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Online Psychotherapy Gains Fans And Raises Privacy Concerns

Katherine Streeter for NPR

Lauren Kay has never met her therapist in person. The 24-year-old entrepreneur found it difficult to take time off work for appointments.

So she started seeing a psychotherapist online.

"It's definitely been different," she says. Kay, who lives in New York, found her counselor through an online therapy service called Pretty Padded Room. When it's time for an appointment, all she has to do is log in to the website, click a link and start video chatting.

The format works well for her. "It felt like Skyping with a friend," she says. "And when I was at my parents' house the other day, I got to show my therapist my cat."

Now, she says, she prefers these video sessions to traditional therapy. And she's not alone in that thinking. More and more people — especially millennials — are trying Web therapy.

It felt like Skyping with a friend. And when I was at my parents' house the other day, I got to show my therapist my cat.

And mental health care providers are increasingly taking their services online. Aside from Pretty Padded Room, there's The Angry Therapist, Breakthrough, Virtual Therapy Connect and plenty of others.

There's a real demand for this sort of therapy, says Bea Arthur, a licensed mental health counselor and the founder of Pretty Padded Room, which is based in New York. "Our target market is women in their 20s and 30s," she says.

People from all over the world can sign up. "We have clients in Belgium, Saudi Arabia, Korea," Arthur says. "It's been amazing."

Those seeking help can choose from nine licensed family therapists and clinical social workers. It costs $45 for a 30-minute session, or less if you sign up for a monthly plan. The company doesn't accept insurance, but Arthur says some clients have gotten their insurance providers to reimburse them for sessions.

Some studies suggest that therapy online can be as effective as it is face to face. "We have a lot of promising data suggesting that technology can be a very good means of providing treatment," says Lynn Bufka, a clinical psychologist who helps develop health care policy for the American Psychological Association.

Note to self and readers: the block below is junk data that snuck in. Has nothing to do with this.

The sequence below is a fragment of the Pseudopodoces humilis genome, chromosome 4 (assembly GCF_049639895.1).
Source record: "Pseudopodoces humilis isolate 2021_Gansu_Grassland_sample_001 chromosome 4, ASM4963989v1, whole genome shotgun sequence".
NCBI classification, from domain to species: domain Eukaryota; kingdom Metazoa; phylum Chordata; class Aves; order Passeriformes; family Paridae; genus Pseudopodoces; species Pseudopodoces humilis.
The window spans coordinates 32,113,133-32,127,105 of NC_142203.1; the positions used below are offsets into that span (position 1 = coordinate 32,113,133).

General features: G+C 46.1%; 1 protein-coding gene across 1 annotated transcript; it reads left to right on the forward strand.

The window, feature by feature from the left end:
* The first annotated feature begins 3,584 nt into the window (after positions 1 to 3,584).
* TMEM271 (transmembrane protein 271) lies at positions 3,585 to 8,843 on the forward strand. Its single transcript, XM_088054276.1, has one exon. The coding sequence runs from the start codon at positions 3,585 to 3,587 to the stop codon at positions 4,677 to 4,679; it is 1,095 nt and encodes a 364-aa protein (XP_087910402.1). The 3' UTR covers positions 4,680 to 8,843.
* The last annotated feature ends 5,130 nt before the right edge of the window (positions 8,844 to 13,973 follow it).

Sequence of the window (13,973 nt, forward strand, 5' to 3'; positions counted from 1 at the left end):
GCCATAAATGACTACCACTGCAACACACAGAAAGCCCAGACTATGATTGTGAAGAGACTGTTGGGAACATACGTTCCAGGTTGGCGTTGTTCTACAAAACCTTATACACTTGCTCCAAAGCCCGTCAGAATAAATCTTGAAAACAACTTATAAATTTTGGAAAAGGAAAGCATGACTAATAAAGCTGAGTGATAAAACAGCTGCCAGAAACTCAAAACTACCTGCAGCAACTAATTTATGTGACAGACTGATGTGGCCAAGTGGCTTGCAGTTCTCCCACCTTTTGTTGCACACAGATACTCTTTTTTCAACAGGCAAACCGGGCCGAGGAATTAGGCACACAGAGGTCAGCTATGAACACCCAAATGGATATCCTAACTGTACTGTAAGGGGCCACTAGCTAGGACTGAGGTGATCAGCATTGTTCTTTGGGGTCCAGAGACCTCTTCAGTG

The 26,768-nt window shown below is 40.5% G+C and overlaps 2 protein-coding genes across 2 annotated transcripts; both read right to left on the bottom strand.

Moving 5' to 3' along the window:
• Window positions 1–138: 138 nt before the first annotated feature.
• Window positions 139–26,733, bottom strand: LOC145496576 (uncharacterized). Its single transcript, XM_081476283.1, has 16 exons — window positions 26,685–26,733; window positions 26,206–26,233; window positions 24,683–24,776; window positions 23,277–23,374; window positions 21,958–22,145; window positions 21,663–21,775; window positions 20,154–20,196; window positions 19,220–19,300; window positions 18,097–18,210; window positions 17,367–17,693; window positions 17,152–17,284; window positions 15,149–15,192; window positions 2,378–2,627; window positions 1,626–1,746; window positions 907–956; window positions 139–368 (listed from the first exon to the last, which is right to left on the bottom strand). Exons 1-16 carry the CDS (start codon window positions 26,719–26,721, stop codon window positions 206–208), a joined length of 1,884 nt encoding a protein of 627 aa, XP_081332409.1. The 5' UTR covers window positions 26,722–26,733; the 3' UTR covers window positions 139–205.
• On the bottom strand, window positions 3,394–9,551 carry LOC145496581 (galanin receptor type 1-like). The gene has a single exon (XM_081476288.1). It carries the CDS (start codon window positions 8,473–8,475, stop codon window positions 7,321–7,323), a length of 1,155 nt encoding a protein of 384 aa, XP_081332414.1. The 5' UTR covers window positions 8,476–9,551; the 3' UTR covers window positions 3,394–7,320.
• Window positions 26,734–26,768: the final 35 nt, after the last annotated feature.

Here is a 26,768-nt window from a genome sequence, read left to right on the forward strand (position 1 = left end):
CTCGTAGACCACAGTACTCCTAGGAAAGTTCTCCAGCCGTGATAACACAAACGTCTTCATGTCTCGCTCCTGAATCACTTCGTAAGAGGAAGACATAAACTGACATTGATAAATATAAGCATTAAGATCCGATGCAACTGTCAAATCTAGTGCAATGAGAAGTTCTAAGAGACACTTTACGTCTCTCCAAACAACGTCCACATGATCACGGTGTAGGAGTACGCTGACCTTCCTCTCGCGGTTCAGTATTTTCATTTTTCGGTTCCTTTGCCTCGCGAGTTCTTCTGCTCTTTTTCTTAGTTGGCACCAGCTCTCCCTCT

"I don't think we have all the answers yet," Bufka says. There are cases where therapy online may not work, she notes. Therapists usually don't treat people with severe issues online, especially if they are contemplating suicide. That's because in case of a crisis, it's much harder for online therapists to track down their patients and get them help.

Privacy is another concern. Instead of Skype, many online therapy companies choose to use teleconferencing software with extra security. Arthur at Pretty Padded Room says her company takes measures to protect her clients' records.

But it can be hard for people to know exactly how secure the website they're using really is, Bufka says.

And then there's the issue of licensing. Family therapists, mental health counselors and clinical social workers are licensed to practice by individual state boards. But it's unclear whether a practitioner who lives in one state can or should treat someone who lives elsewhere.

"We'd like to see a little more mobility and flexibility with that, because certainly for licensed psychologists the standards are pretty similar across state lines," Bufka says. Perhaps, she adds, therapists could get a special certification that would allow them to practice in multiple states or countries.

When the Internet was on dial-up and stuff, it was really hard to do something like this. But now you can literally see a teardrop.

The APA released a guideline for online therapy last year. It encourages online practitioners to take care protecting clients' data, and to familiarize themselves with state and international laws. But it doesn't resolve these issues.

Right now, some therapists try to dodge the licensing issue by calling themselves life coaches, which doesn't require state licensing. The problem with that, Bufka says, is anyone can call himself or herself a coach. Those seeking therapy online should ask potential therapists about their training, she says.

Policymakers are going to have to sort out these legal ambiguities sooner rather than later, says Arthur of Pretty Padded Room. "Ultimately it's about reaching people," she says. "We have to meet clients where they are. And if they're at home and they're not feeling so hot, why would you deny them [treatment]?"

Therapists have to keep up with the times, says John Kim, founder of The Angry Therapist. "It's kind of like bookstores and Blockbuster. Everything is shifting online. The same thing will happen with mental health."

In addition to therapy from a group of licensed therapists and life coaches that Kim trains, those who sign up on his website get daily motivational emails and access to group sessions via Google Hangouts. The service grew out of Kim's personal blog.

He's a licensed marriage and family therapist in California, and he sees clients both online and in person. But, he says, some of his clients actually feel more comfortable chatting on Skype than they do talking in person.

It helps that communication technology is getting better and better, Kim says. "When the Internet was on dial-up and stuff, it was really hard to do something like this. But now you can literally see a teardrop."

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